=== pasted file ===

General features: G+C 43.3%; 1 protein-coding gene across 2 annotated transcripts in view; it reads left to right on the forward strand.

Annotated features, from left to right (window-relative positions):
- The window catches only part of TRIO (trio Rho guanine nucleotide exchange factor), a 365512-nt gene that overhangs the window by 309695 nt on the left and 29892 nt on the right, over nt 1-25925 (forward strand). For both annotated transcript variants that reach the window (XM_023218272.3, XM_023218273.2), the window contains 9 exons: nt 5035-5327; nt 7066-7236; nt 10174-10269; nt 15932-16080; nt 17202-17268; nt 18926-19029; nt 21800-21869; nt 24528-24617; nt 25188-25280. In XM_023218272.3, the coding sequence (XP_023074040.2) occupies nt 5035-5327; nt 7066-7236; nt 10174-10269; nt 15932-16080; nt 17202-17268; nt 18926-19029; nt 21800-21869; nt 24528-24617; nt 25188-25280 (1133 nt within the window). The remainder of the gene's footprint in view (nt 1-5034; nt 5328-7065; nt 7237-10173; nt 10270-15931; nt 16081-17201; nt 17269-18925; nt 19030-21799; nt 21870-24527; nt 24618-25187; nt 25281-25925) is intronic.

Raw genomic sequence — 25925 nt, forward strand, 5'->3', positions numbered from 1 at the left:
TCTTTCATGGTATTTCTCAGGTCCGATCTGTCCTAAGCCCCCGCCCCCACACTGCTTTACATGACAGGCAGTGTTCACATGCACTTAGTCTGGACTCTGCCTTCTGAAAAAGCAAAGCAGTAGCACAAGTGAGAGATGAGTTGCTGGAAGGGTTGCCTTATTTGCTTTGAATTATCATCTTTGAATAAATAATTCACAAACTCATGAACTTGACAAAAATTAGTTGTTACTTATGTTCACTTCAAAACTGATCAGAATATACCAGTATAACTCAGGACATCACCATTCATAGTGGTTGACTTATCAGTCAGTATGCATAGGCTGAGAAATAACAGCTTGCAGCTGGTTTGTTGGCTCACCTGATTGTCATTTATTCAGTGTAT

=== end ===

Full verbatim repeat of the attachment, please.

General features: G+C 43.3%; 1 protein-coding gene across 2 annotated transcripts in view; it reads left to right on the forward strand.

Annotated features, from left to right (window-relative positions):
- The window catches only part of TRIO (trio Rho guanine nucleotide exchange factor), a 365512-nt gene that overhangs the window by 309695 nt on the left and 29892 nt on the right, over nt 1-25925 (forward strand). For both annotated transcript variants that reach the window (XM_023218272.3, XM_023218273.2), the window contains 9 exons: nt 5035-5327; nt 7066-7236; nt 10174-10269; nt 15932-16080; nt 17202-17268; nt 18926-19029; nt 21800-21869; nt 24528-24617; nt 25188-25280. In XM_023218272.3, the coding sequence (XP_023074040.2) occupies nt 5035-5327; nt 7066-7236; nt 10174-10269; nt 15932-16080; nt 17202-17268; nt 18926-19029; nt 21800-21869; nt 24528-24617; nt 25188-25280 (1133 nt within the window). The remainder of the gene's footprint in view (nt 1-5034; nt 5328-7065; nt 7237-10173; nt 10270-15931; nt 16081-17201; nt 17269-18925; nt 19030-21799; nt 21870-24527; nt 24618-25187; nt 25281-25925) is intronic.

Raw genomic sequence — 25925 nt, forward strand, 5'->3', positions numbered from 1 at the left:
TCTTTCATGGTATTTCTCAGGTCCGATCTGTCCTAAGCCCCCGCCCCCACACTGCTTTACATGACAGGCAGTGTTCACATGCACTTAGTCTGGACTCTGCCTTCTGAAAAAGCAAAGCAGTAGCACAAGTGAGAGATGAGTTGCTGGAAGGGTTGCCTTATTTGCTTTGAATTATCATCTTTGAATAAATAATTCACAAACTCATGAACTTGACAAAAATTAGTTGTTACTTATGTTCACTTCAAAACTGATCAGAATATACCAGTATAACTCAGGACATCACCATTCATAGTGGTTGACTTATCAGTCAGTATGCATAGGCTGAGAAATAACAGCTTGCAGCTGGTTTGTTGGCTCACCTGATTGTCATTTATTCAGTGTAT